20 Things You Didn't Know About... Beesby Discover.com
1 There are 16,000 species. Most are solitary insects; only about 5 percent are social bees, the most common being the honeybee. As many as 80,000 of them colonize a single hive.
2 Drones—the male honeybees—live only for mating with the queen. If there is a shortage of food in the hive, the workers kick their lazy, gigolo asses out.Worker bees have strictly regimented roles, including that of undertakers
3 To die for: When drones mate, they die afterwards from a ruptured abdomen. Sex detaches their endophallus, which gets stuck inside the queen.
4 She continues to mate—the drones aren’t terribly smart, apparently—until she collects more than 70 million sperm from multiple males.
5 The queen was known as the king until the late 1660s, when Dutch scientist Jan Swammerdam dissected the hive’s big bee and discovered ovaries.
6 Someone call Homeland Security! Australian researchers discovered that honeybees can distinguish human faces. The insects were shown black-and-white pictures and given treats for right answers.
7 Oh, someone did call Homeland Security. In the Stealthy Insect Sensor Project, Los Alamos scientists have trained bees to recognize explosives.
8 The term “honeymoon” is derived from an old northern European custom in which newlyweds would consume a daily cup of mead, made with fermented honey, for a month.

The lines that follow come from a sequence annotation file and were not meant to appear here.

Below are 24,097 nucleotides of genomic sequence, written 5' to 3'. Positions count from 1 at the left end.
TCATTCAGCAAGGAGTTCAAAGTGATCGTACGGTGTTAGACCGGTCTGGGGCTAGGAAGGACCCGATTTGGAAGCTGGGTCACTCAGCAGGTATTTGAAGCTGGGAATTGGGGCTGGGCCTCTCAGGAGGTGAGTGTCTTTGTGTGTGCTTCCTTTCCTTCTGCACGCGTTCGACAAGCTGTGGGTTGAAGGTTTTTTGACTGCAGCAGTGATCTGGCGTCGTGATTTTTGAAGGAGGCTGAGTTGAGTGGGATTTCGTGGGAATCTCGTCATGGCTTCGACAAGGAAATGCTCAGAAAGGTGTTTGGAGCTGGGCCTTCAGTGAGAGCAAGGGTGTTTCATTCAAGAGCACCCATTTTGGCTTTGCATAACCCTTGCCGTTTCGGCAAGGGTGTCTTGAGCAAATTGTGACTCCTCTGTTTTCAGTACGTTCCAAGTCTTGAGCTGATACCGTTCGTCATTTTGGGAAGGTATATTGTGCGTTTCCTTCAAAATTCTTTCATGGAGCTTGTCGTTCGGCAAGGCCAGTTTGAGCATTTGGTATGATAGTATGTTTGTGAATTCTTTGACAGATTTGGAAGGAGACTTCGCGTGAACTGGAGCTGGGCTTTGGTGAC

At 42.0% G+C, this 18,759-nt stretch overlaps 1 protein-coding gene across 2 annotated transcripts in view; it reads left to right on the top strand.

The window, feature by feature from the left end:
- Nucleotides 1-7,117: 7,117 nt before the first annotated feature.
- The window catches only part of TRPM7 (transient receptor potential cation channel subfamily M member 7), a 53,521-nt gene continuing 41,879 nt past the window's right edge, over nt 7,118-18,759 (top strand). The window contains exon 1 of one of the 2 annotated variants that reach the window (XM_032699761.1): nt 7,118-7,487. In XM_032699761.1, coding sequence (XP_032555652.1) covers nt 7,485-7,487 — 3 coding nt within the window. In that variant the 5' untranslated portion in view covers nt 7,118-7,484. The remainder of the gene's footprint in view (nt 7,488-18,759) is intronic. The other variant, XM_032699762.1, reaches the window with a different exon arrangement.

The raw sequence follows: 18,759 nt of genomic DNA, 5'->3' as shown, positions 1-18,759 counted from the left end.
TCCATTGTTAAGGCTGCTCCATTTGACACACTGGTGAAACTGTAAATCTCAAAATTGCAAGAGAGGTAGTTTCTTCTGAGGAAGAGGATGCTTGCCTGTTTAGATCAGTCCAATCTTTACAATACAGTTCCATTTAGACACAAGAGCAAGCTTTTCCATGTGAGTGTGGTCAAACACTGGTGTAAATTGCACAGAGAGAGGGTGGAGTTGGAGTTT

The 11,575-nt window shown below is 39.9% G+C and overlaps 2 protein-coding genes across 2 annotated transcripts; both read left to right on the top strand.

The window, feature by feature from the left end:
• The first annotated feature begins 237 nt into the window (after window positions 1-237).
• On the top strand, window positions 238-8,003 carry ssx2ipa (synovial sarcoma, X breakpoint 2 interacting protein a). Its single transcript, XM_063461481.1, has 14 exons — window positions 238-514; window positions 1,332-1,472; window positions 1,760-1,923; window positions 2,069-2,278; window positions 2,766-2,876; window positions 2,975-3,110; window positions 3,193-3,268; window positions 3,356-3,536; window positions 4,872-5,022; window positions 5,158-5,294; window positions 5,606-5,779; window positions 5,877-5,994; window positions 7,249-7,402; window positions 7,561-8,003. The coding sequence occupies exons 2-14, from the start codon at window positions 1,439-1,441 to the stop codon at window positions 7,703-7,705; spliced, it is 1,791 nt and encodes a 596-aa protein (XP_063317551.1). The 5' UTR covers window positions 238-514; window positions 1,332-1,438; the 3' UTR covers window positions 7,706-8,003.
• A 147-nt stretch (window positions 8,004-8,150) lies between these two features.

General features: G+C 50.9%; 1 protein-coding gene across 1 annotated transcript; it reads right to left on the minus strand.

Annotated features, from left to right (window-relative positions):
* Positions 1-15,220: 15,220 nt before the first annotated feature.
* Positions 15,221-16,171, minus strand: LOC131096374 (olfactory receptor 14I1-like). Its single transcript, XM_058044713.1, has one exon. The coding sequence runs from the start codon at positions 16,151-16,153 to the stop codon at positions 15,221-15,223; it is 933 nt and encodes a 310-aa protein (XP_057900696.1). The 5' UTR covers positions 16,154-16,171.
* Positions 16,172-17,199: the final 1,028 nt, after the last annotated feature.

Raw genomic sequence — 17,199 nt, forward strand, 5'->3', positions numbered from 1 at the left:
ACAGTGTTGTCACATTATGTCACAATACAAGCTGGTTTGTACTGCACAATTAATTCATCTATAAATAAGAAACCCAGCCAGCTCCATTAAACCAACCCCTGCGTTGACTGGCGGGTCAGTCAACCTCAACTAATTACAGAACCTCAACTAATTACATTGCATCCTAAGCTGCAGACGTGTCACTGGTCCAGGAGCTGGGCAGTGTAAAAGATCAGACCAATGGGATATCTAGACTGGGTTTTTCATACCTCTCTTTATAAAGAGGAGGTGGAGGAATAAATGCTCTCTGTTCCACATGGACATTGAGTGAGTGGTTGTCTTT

9 The term “bee’s knees” was coined by American cartoonist Tad Dorgan, who was also responsible for “the cat’s pajamas,” “the flea’s eyebrows,” “the canary’s tusks,” and (apropos of nothing) “Yes, we have no bananas.”
10 During World War I, honey was used to treat the wounds of soldiers because it attracts and absorbs moisture, making it a valuable healing agent.
11 Honey never spoils. Ever.
12 Bumblebees can estimate time intervals. Researchers have found that the insects extend their tongues in tandem with the rhythm of a sweet reward. This aids in the hunt for nectar, whose availability waxes and wanes.
13 Melittosphex burmensis, recently found preserved in amber in a mine in northern Myanmar, is the oldest bee known. It lived 100 million years ago.
14 After he had pioneered the laws of genetics with pea plants, Austrian monk Gregor Mendel bred a strain of hybrid bees. Unfortunately, they were so vicious he had to kill them.
15 The buzz that you hear when a bee approaches is the sound of its four wings moving at 11,400 strokes per minute. Bees fly an average of 15 miles per hour.
16 A newly hatched queen immediately kills all other hatched and unhatched queens in the hive.
17 The Honeybee Boogie: In 1943 Austrian zoologist Karl von Frisch published his study on the dances bees perform to alert fellow workers. A round dance indicates that food is close by; a waggle dance means it is distant.
18 Worker bees have strictly regimented roles, including that of undertakers who drag their dead siblings from the hive.
19 On the April 1984 Challenger flight, 3,300 bees, housed in a special but confining box, adapted perfectly to zero gravity and built a nearly normal comb. But they didn’t go to the toilet. Since bees excrete only outside the hive, they held it in for seven days. A NASA spokesperson said the space hive was “just as clean as a pin.”